First of the hiring managers problem might extend only as far as screening candidates for next interview, so you must see past the veneer, and get yourself selected for the next interview.
Your job is often to make the hiring manager look good, you must make them want to put you forward, so give them a reason to do this.
You will need to judge how much time and whether or not to talk about the issues facing the company at a macro level versus job specific matters but understanding the bigger picture and the value of your role within it is important.
Plan for the time allocated and try to empathise with your interviewer, what type of personality is she or he? If you can assess this you can tailor your questions. Make a list of imperatives, things you want to mention and be sure to cover these before the interview ends.
If the format is of question and answer, be sure to answer in a way which includes practical examples of how you have met the challenge before, this tends to be a competency based interview style and lets you demonstrate your experience by applying it to the problem being set or posed.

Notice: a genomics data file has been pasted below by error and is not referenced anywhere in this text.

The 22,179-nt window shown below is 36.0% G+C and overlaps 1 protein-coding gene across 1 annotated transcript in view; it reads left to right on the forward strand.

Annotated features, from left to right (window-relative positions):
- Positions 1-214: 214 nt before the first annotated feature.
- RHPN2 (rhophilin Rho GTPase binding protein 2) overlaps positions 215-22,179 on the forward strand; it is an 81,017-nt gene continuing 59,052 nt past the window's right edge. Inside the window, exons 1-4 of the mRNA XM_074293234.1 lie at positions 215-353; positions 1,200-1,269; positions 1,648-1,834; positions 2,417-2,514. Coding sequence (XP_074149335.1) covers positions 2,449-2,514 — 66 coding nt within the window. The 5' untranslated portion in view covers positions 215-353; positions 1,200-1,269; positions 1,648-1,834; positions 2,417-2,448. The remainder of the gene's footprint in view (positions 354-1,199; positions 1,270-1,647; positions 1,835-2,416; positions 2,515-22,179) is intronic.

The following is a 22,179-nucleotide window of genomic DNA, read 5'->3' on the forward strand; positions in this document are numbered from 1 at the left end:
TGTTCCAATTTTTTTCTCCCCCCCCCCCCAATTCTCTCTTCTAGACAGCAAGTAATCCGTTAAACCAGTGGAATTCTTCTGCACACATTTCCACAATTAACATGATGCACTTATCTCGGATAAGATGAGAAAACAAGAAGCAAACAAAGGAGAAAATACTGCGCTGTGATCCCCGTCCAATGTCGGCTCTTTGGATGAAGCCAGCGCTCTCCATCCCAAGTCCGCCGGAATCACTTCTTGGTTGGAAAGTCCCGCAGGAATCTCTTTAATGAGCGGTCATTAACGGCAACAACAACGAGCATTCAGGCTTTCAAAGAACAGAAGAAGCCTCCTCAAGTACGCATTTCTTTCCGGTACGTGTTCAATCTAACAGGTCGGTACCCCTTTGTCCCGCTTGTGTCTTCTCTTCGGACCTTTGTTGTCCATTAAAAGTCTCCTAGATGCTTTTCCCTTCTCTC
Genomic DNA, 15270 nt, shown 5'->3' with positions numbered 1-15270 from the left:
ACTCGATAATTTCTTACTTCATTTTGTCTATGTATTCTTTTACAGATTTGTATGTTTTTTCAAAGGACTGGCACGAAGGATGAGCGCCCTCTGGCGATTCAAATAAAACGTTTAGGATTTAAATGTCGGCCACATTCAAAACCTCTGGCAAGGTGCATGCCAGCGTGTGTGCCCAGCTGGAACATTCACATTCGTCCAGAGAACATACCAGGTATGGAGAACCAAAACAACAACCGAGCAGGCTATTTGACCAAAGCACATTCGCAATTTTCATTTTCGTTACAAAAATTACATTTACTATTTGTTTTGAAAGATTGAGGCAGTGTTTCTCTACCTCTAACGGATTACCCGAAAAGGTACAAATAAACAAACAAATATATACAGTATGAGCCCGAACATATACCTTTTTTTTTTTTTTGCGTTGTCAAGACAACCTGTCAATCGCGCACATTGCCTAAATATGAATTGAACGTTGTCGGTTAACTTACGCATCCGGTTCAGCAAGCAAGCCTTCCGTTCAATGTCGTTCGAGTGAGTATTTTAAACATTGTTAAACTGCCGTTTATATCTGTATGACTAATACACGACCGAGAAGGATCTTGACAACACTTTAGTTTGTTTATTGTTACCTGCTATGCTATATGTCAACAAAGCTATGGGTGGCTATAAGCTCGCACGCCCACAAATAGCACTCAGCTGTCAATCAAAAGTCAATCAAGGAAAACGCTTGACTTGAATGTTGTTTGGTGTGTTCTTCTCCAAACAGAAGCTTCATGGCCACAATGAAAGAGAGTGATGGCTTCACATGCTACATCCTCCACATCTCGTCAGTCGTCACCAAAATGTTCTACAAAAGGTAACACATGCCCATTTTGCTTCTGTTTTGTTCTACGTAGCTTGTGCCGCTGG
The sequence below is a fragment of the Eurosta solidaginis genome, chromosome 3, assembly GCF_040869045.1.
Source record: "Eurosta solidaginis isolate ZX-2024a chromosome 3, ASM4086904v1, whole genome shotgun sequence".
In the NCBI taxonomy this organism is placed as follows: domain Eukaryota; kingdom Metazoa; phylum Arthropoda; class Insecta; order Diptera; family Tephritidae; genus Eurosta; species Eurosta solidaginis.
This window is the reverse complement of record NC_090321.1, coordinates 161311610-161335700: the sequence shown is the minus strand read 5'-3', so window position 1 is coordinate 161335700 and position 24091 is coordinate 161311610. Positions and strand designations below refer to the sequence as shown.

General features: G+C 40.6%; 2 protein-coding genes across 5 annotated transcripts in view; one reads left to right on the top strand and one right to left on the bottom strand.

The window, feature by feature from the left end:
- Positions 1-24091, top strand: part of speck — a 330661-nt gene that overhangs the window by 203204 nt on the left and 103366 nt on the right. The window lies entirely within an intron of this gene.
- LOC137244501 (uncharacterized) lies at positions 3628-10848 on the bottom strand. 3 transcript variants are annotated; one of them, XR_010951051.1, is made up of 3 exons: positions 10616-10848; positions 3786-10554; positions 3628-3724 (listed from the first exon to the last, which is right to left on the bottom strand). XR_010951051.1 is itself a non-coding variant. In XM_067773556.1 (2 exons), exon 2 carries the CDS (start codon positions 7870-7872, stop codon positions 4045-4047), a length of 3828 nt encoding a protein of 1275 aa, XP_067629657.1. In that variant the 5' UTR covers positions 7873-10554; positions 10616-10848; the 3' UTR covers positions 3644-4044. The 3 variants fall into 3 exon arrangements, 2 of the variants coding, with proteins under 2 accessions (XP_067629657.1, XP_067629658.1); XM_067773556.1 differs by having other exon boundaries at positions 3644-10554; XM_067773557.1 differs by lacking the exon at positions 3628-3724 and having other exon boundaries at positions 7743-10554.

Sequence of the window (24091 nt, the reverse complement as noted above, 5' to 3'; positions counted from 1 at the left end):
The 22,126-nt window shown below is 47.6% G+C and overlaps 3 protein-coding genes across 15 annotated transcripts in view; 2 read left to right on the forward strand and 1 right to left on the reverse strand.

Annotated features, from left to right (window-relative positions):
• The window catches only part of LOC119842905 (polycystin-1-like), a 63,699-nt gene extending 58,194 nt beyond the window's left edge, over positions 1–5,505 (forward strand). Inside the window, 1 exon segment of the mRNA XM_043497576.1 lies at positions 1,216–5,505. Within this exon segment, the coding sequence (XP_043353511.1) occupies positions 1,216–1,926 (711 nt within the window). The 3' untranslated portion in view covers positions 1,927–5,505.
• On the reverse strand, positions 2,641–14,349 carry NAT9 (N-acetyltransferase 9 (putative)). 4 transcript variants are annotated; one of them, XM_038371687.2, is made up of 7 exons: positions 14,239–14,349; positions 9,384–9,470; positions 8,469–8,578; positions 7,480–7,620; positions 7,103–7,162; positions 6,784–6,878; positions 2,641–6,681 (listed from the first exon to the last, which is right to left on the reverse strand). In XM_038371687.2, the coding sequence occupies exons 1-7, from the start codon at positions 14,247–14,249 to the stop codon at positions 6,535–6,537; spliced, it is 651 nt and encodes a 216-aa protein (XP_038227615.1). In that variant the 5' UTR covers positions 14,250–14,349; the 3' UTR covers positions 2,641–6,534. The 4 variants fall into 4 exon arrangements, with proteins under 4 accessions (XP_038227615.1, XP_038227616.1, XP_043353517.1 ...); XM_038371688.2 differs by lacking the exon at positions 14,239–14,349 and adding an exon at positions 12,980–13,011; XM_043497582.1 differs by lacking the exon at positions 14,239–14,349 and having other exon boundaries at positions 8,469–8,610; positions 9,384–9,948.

More difficult are the informal style of interview, these tend not to ask simple questions in a straight forward style. They may lack structure of any kind, and you should be prepared to lead the interviewer in the conversation. They might not know what questions to ask you. Especially if they are not experts in your particular field. So be willing to ask questions in a consultative manner.
Discern the likely issues and problems that you might be faced with should your application be a success. Once you have identified the issues or possible problems correctly then you are in a position to talk to them, from the perspective of your personal experience.
This shows initiative and helps your interviewer out.
Interviews are a little like dating, you must be a good listener, but you must be able to ask probing questions, that allow the interview to talk about their problems. It is not uncommon for the interviewer to do most of the talking.
Again this might come back to style, try to judge if they like to talk or to listen more. Aim for a balance that pleases the interviewer. Don't waffle, but being too succinct could give the impression you have little to say.
Interviews are not the time to be bashful. You must expect to blow your own trumpet a little more than usual. It won't come across as bragging, or at least you should make it come across as helpful. They should leave the meeting believing that they have discovered a gem, a talented person who is capable and motivated to solver their organisations problem.